I’m a UX Designer, studying Strategic Design from Parsons School of Design. In my final year of Masters, we were supposed to pick up a topic to research, that we deeply care about. During the summer, I thought my internship would help me choose the topic of my design research in whichever “industry” I’d be working in.
Interestingly, more affected by the culture and the organization, I chose “Corporate Culture” and “Innovation” as my research topic, and four other teammates, came along to give the name of our research topic as “Intrapreneurship”. Sounds heavy? Don’t worry, we pivoted way deeper into the topic and went into five different directions at a later stage, but I’ll sill explain what Intrapreneurship is.
Intrapreneurship is like entrepreneurship, but for the organization, you’re working for. An intrapreneur is a person having an attitude of an Entrepreneur while innovating for their organization to stay competitive amongst the growing competition.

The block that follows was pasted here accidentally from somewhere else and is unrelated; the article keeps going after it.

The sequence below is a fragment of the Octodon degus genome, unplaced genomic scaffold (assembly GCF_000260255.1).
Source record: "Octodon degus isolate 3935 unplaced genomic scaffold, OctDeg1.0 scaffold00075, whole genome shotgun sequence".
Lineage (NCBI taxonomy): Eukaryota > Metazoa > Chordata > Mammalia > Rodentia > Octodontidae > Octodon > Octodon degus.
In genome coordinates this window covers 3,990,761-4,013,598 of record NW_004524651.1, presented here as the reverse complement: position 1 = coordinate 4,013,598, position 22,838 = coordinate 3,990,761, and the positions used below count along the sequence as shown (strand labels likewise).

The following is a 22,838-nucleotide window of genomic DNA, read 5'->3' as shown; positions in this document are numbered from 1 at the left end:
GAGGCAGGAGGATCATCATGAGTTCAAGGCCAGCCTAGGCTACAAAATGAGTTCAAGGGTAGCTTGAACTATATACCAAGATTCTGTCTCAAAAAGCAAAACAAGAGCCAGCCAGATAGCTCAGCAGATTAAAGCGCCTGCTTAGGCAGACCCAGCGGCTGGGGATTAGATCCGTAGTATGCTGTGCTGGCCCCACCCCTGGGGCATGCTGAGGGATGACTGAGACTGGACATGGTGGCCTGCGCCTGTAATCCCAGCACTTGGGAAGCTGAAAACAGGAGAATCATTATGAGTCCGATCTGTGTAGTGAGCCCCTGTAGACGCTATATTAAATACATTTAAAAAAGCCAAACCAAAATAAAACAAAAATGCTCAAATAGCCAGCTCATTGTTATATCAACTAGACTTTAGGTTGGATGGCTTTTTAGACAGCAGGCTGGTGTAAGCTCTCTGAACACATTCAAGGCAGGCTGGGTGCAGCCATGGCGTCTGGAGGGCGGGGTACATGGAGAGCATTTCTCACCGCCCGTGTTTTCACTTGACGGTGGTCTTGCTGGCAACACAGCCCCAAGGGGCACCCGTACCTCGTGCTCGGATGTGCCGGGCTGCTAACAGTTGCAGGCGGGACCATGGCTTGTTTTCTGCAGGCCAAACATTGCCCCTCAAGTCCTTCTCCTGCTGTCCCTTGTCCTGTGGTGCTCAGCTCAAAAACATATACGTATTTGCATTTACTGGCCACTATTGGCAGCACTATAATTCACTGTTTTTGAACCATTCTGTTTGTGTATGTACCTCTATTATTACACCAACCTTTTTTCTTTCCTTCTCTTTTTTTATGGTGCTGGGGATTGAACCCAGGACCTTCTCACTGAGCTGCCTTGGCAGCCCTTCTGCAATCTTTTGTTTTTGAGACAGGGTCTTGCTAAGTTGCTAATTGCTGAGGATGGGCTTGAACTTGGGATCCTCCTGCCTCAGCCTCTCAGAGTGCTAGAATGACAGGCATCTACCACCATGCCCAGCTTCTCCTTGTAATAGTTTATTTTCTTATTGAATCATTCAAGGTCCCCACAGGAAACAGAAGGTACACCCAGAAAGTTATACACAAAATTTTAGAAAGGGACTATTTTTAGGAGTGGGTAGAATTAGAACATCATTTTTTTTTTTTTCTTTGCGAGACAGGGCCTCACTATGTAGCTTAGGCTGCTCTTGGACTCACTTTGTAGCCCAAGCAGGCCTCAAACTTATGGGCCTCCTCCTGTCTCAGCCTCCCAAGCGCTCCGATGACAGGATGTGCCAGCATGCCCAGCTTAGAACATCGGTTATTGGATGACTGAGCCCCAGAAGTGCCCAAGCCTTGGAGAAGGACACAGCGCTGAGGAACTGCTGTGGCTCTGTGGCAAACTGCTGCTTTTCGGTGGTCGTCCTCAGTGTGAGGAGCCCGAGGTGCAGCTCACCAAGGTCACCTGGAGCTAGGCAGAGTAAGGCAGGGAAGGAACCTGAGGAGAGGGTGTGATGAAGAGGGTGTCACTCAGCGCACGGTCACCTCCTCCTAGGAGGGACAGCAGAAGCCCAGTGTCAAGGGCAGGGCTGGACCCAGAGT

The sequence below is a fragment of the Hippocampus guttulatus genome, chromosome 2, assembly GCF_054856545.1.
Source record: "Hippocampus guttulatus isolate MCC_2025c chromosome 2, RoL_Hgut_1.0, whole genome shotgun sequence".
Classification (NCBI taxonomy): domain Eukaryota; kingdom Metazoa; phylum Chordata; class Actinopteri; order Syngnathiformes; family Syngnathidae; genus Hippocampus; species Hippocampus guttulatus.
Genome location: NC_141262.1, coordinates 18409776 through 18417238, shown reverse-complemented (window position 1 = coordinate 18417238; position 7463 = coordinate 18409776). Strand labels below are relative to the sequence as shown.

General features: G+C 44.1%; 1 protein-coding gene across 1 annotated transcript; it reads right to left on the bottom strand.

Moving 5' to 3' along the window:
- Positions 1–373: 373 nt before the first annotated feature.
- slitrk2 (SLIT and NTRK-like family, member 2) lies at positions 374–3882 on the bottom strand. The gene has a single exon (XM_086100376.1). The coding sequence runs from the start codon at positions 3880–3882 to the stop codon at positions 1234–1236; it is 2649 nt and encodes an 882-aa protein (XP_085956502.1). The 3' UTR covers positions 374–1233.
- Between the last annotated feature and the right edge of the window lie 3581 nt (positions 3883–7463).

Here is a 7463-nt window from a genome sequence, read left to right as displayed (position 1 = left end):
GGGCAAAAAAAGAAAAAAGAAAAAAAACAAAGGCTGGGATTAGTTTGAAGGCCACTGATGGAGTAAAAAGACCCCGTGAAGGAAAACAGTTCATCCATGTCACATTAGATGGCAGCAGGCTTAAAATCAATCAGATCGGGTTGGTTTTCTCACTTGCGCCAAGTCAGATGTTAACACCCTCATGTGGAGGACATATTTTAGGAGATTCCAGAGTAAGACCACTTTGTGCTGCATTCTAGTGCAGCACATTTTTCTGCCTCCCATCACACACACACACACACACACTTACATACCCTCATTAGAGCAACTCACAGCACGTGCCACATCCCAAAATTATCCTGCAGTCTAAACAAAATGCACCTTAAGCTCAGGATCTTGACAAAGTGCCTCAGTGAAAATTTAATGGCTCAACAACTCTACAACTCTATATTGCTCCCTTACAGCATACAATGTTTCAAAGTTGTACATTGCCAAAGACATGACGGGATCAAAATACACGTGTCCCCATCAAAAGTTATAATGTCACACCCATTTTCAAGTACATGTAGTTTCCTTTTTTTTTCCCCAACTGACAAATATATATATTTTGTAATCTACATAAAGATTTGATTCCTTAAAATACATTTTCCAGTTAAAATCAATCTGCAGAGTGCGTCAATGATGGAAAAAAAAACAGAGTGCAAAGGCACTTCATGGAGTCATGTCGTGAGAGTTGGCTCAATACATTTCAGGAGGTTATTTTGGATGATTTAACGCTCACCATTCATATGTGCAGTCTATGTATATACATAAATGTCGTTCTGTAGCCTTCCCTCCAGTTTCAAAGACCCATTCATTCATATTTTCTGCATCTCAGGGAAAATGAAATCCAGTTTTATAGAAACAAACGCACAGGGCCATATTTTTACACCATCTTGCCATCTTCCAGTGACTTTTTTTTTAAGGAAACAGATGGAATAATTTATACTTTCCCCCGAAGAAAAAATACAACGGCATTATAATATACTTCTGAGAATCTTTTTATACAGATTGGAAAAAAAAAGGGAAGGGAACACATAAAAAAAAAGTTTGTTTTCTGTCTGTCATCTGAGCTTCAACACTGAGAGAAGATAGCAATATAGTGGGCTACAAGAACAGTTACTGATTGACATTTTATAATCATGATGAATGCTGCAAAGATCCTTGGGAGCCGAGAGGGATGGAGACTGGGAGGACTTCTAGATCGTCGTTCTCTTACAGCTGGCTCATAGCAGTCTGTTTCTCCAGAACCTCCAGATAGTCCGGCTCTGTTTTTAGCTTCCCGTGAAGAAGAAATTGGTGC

And hence, we called ourselves “The Intraps”.
Moving forward with the Design Research methods, we kept digging deeper into the reasons for the corporate culture as a hindrance for an organization to grow, innovate and fight the growing competition in the market. And here’s my journey to our final pivot from the Intrapreneurship to Retention:
2. Employee’s Purpose and Values
3. Design Attitude
4. Future of Work
5. Employee’s Experiences
6. Hiring, Onboarding, Feedback, Appraisal, and Retention.
As much as other topics sound interesting, for now, I’ll focus on “Retention’ — What it means for the Employer, What it means for the Leader (Manager), and finally, What it means for the Employee.
What Retention means for Employers and Leaders?
The main deal for the organization is to hold onto the top talent and save attrition costs.
- Employee turnover can cost large amounts of money. Losing an employee can cost 16% to 213% of the employee’s salary. — Center For American Progress. Usually, senior executives, CEOs, and highly educated people are the most expensive ones to replace.